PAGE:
The Larger ChurchAssociate2016-12-02T10:21:06-04:00
Old Donation Church is a parish in The Diocese of Southern Virginia of the Episcopal Church, which is the branch of the Anglican Communion that covers the United States and other areas beyond.
The Diocese of Southern Virginia
Old Donation is a member of the Diocese of Southern Virginia, with the diocesan office in Newport News, led by The Rt. Rev. Herman “Holly” Hollerith, who is our bishop.
The Diocese of Southern Virginia is comprised of 115 parishes and more than 170 clergy. The Diocese was formed in 1892 as a spin off from the Diocese of Virginia, which dates back four centuries to 1607, when colonists sent from England paused on their way into the Chesapeake Bay for fresh water and a view of their new land. The Reverend Robert Hunt, spiritual advisor to the settlers, planted a cross into a sand dune near Cape Henry, proclaiming England’s unique brand of Christianity as the official faith of the new colony. The Church of England (Episcopal Church) would remain the established church of Virginia for the next 172 years. Today, the Diocese stretches more than 200 miles from the Atlantic Ocean westward to Appomattox, and from the south side of the James River at Richmond to the North Carolina border. It includes the large metropolitan areas of Hampton Roads and Greater Richmond.
The present size and shape of the diocese dates from 1892, when it was carved out of the Diocese of Virginia, and from 1919 when the Diocese of Southwestern Virginia was formed from its western counties. Today the diocese stretches from the Atlantic Ocean more than two hundred miles westward to Appomattox, and from the south side of the James River at Richmond to the North Carolina border.It includes the large metropolitan areas of Tidewater and Greater Richmond with congregations in excess of fifteen hundred members, to vast rural areas with dozens of churches of less than one hundred parishioners.
As members of the Episcopal Church, Old Donation is connected spiritually to over 7,000 congregations in this nation and beyond. The Episcopal Church is grounded in 2,000 years of history and practice and so you will find the best of the most ancient prayers and practices of the Christian Church. At the same time, God calls us to be seeking the best of the new as well and so you will find a fresh breath of air from the Holy Spirit. At our best, being part of the Episcopal Church, and especially Old Donation Episcopal Church is life-giving in the way Jesus promised: full and abundant.
What to Expect When You Visit Worship in the Episcopal Church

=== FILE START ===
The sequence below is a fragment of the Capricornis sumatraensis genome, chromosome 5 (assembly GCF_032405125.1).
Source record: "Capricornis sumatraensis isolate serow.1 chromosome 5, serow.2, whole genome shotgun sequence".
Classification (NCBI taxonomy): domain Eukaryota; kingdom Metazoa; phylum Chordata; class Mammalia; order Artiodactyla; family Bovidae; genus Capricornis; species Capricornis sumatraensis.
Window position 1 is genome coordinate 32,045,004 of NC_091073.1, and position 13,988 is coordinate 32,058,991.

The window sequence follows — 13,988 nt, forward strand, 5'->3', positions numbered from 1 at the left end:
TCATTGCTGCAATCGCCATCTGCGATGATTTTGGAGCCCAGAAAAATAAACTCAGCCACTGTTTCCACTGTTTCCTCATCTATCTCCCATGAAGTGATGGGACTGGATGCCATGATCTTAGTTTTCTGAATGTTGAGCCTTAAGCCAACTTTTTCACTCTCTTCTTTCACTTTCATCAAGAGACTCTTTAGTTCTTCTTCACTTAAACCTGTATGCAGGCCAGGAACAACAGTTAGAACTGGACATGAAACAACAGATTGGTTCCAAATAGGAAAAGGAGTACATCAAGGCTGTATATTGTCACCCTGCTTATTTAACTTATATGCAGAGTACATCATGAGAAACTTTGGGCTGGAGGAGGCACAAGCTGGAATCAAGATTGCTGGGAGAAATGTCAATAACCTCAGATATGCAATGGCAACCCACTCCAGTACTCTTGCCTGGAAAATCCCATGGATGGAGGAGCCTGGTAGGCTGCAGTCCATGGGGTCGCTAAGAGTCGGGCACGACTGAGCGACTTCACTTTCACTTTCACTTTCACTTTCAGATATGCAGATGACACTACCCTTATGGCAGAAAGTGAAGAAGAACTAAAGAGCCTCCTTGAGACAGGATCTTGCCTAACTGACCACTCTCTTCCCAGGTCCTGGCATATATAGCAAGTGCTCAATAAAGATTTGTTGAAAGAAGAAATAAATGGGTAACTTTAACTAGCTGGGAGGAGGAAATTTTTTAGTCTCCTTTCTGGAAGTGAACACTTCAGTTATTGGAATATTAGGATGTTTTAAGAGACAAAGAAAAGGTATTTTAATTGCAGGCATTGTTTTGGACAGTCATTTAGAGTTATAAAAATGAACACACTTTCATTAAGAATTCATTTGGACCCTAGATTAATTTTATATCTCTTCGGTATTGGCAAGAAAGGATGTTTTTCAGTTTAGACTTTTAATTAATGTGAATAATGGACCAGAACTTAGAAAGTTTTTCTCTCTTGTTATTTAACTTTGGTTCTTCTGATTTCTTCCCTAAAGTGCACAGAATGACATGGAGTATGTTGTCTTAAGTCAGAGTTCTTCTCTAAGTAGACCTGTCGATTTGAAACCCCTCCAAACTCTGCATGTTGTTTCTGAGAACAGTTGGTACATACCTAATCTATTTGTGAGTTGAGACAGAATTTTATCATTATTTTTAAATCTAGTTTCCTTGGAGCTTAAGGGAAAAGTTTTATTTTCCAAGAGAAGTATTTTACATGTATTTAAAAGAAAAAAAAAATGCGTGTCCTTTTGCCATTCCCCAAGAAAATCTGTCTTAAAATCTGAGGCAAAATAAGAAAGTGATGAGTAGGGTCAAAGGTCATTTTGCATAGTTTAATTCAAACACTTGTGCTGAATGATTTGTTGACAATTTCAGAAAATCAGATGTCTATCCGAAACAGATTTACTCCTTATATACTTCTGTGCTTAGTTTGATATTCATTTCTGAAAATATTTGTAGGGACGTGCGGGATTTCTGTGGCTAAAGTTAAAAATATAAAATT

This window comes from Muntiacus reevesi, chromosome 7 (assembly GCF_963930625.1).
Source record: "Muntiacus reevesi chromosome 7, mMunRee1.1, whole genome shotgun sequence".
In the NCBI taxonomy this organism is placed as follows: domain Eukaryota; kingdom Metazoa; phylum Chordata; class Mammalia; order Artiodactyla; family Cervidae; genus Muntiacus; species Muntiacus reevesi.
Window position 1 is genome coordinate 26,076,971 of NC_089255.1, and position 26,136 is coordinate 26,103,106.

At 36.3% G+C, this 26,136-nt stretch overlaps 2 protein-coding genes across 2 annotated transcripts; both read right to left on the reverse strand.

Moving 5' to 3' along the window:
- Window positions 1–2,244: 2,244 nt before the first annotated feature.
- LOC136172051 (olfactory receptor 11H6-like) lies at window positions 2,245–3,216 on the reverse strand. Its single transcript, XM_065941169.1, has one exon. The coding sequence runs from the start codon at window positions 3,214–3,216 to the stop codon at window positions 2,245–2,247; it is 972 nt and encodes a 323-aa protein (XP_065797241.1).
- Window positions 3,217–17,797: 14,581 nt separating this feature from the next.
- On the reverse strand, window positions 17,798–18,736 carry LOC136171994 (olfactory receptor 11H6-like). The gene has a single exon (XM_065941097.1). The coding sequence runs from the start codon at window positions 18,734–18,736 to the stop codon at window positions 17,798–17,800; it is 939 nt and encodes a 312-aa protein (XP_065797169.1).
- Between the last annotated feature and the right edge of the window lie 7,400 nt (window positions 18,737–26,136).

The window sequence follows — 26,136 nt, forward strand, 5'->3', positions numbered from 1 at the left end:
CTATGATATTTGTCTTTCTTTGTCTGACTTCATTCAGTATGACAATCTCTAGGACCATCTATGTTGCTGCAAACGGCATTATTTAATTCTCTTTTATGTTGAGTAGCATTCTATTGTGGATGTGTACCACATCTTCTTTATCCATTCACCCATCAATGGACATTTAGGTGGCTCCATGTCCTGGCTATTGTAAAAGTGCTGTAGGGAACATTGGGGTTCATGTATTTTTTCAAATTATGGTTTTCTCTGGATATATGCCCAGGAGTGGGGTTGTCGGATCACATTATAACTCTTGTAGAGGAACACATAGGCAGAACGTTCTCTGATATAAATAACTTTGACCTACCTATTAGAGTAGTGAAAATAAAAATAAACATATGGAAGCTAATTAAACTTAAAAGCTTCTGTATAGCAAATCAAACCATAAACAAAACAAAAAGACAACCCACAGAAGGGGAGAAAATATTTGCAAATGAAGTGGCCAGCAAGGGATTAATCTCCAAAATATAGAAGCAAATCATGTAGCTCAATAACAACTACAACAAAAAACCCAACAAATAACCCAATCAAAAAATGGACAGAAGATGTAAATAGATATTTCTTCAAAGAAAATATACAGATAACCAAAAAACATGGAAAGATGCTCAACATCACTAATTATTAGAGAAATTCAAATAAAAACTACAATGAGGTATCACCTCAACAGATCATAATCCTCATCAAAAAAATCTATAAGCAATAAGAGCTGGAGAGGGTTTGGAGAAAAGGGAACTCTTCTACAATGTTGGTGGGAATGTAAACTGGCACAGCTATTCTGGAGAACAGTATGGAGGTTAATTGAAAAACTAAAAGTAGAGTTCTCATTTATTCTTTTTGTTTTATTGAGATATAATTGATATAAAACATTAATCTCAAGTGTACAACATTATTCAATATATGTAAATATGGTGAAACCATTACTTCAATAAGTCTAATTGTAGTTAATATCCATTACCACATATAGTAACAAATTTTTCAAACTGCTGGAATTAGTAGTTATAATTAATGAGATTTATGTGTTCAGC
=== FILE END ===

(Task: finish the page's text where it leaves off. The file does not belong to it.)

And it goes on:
Sunday is traditionally when Episcopalians gather for worship. The principal weeklyworship service is the Holy Eucharist, also known as: the Lord’s Supper, Holy Communion, or Mass. In most Episcopal churches, worship is accompanied by the singing of hymns, and in some churches, much of the service is sung.
Worship Styles Episcopalians worship in many different styles, ranging from very formal, ancient, and multi-sensory rites with lots of singing, music, fancy clothes (called vestments), and incense, to informal services with contemporary music. Yet all worship in the Episcopal Church is based in the Book of Common Prayer, which gives worship a familiar feel, no matter where you go.
Liturgy and Ritual Worship in the Episcopal Church is said to be “liturgical,” meaning that the congregation follows service forms and prays from texts that don’t change greatly from week to week during a season of the year. This sameness from week to week gives worship a rhythm that becomes comforting and familiar to the worshipers.
For the first-time visitor, liturgy may be exhilarating… or confusing. Services may involve standing, sitting,kneeling, sung or spoken responses, and other participatory elements that may provide a challenge for the first-time visitor. However, liturgical worship can be compared with a dance: once you learn the steps, you come to appreciate the rhythm, and it becomes satisfying to dance, again and again, as the music changes.
The Episcopal Church is a member of “The Anglican Communion” which consists of over 75 million Christians, who are found on every continent of the world. Almost anywhere you go you can walk into an Anglican Church and you will be welcomed as a brother or sister in Christ. The worship may be in a different language, but you will still be comfortable as you will know what’s happening because of our tradition of “Common Prayer” that is a standard in every Anglican church.